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3 Things Entrepreneurs Need from Investors Ecosystem Besides Capital Four successful founders share key things that the investor ecosystem should provide to help entrepreneurs unlock the full potential of businesses that they create

By Shipra Singh

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Angel investors, venture capitalists (VCs) and private equity (PE) funds are pouring money into start-ups like never before. And there is no dearth as India-focused dry power—capital available with PEs—is a healthy $11.1 billion, according to a report by Bain & Co.

But, as some successful entrepreneurs say, that's not all they need or look for from the investor ecosystem.

Apart from capital, investors can chip in with tips on strategy and governance to help entrepreneurs scale their businesses. Four successful founders share three key things that entrepreneurs need from the investor ecosystem to be able to unlock the full potential of businesses that they create.


Learning from the Entrepreneurial Journey of Investors

Knowledge, experience and learning of investors from their own entrepreneurial journey are of invaluable importance to budding entrepreneurs, said Akhil Gupta, founder, NoBroker, while speaking at the recent TiE Global Summit 2019.

"In India I have rarely seen entrepreneurs-turned- VCs share their knowledge of running a startup with entrepreneurs. Learning from their experiences can be extremely useful for fellow entrepreneurs," he said.

Having been on both sides of the table, entrepreneurs-turned-investors can share knowledge of having built and run a company to help entrepreneurs learn and avoid the mistakes they have themselves made.


Support to SMBs Beyond the Metros

For a first-time entrepreneur, getting that first fundraise is the biggest struggle. The struggle manifolds when you are a small to medium business (SMB) operating out of and catering to customers in a small city.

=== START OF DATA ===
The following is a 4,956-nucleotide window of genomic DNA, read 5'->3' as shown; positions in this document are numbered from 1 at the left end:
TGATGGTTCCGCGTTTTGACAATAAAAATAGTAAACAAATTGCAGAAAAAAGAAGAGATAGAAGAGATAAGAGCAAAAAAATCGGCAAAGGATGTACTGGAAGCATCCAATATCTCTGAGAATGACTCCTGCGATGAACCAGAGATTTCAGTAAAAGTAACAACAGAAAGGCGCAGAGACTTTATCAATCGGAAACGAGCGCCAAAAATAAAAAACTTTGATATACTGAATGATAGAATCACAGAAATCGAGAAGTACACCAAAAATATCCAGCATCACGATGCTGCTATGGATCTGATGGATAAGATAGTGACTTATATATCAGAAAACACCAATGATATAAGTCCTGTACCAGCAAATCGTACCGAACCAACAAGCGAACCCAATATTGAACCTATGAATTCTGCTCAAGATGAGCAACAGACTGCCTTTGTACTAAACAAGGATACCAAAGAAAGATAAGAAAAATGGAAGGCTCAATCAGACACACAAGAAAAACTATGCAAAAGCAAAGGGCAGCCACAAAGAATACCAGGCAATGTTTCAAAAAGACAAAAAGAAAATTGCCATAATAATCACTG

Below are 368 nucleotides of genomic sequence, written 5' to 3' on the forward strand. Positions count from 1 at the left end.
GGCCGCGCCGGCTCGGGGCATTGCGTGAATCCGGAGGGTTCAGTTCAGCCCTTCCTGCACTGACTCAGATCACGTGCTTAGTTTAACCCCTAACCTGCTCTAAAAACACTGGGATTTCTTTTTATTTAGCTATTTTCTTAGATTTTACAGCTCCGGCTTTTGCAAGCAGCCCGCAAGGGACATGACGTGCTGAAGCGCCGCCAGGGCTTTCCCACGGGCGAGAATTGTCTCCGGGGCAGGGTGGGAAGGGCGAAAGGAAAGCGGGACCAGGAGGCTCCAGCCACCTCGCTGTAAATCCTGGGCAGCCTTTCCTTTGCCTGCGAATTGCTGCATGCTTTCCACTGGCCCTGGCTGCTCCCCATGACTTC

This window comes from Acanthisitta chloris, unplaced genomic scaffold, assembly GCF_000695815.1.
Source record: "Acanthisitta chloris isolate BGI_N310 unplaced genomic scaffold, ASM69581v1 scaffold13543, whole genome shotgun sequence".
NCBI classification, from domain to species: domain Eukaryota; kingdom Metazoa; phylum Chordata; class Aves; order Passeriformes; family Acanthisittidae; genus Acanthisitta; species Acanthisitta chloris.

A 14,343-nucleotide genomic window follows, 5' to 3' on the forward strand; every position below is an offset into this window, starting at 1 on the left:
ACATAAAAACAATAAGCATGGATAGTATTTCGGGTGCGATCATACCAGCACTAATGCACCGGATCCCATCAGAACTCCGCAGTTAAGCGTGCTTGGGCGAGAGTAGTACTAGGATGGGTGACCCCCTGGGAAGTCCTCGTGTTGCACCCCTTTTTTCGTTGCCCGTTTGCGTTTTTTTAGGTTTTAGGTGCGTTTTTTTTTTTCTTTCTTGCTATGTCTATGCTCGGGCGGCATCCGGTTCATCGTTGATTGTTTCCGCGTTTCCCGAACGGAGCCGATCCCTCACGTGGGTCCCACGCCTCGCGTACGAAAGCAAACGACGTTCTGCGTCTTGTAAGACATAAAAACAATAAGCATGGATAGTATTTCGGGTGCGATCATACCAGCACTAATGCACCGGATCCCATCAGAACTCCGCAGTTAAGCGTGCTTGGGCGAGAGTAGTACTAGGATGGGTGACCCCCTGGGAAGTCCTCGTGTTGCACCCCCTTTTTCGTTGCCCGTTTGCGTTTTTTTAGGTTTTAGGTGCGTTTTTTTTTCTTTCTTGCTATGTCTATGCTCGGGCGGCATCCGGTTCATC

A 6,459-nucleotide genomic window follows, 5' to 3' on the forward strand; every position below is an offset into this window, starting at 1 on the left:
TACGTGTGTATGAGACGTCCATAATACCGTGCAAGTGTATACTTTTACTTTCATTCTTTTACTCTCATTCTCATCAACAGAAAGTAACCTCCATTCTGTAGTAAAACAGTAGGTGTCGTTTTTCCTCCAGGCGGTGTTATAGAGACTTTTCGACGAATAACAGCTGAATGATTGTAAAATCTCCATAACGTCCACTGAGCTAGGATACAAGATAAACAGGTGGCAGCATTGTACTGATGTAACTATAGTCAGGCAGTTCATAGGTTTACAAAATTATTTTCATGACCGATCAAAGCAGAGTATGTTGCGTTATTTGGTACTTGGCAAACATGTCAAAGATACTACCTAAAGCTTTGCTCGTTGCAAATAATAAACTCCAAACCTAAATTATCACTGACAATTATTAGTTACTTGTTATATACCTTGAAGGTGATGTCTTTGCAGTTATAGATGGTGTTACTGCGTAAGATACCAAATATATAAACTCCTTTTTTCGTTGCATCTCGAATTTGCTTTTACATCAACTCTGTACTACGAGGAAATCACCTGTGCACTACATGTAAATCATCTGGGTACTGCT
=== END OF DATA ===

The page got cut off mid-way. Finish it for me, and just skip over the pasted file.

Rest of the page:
Related Read: 5 Tips on Raising Funds

Shreyans Mehta, founder of MedCords, a Kota-based telemedicine start-up that largely caters to customers in villages and towns, shared his experience from six years of his entrepreneur journey during the summit: "Whenever we would go to big corporates or providers in the ecosystem, the recurrently asked question would be where have we done our first pilot. There has to be someone who will have to give the first pilot, otherwise how will an entrepreneur start? So, it is important that different corporates give small pilots, which would not have a cost impact, to young entrepreneurs as it will help them to know how their product is and boost their confidence."

Also, the problem is not confined to getting a head start, stated Madhav Krishna, founder and CEO, Vahan, a tech firm that uses artificial intelligence to match job seekers with employers through messaging apps. "Tools for building start-ups and companies have been democratized to a large extent with tools like EWS and Jio Cloud coming up soon, but the knowledge for building those companies, especially those companies that are solving India-specific problems, has not been democratized."

He added the knowledge for building companies exist in bubbles and investors should figure out a way to get that knowledge across to SMBs functioning in smaller cities so that it can be used to build companies that can serve the next billion people.

Mehta concurred. "Investors should think beyond metros as India's problems are quite unique when you go deep down to the grassroots. For such problems, there are no benchmarking models from the West that can be directly copied."

It is difficult to hire good people or do tie ups as not many people are willing to travel to remote areas, Mehta said.


Getting the Right Talent

In the early stages of building a company, hiring the right talent is a major challenge, said Gupta of NoBroker. "It is tough to convince good talent that this small idea will be a multi-billion company tomorrow and get them on board."

Investors can use their networks and chip in with human resource to hire the right talent for early stage start-ups.

Aanchal Saini, co-Founder and CEO, Rent It Bae, an apparel rental platform, pointed during the TiE summit that lack of skilled workforce is also a major issue. "Apart from technology roles, it's difficult to find skilled workforce in other departments."

Shipra Singh

Entrepreneur Staff

Freelance Journalist

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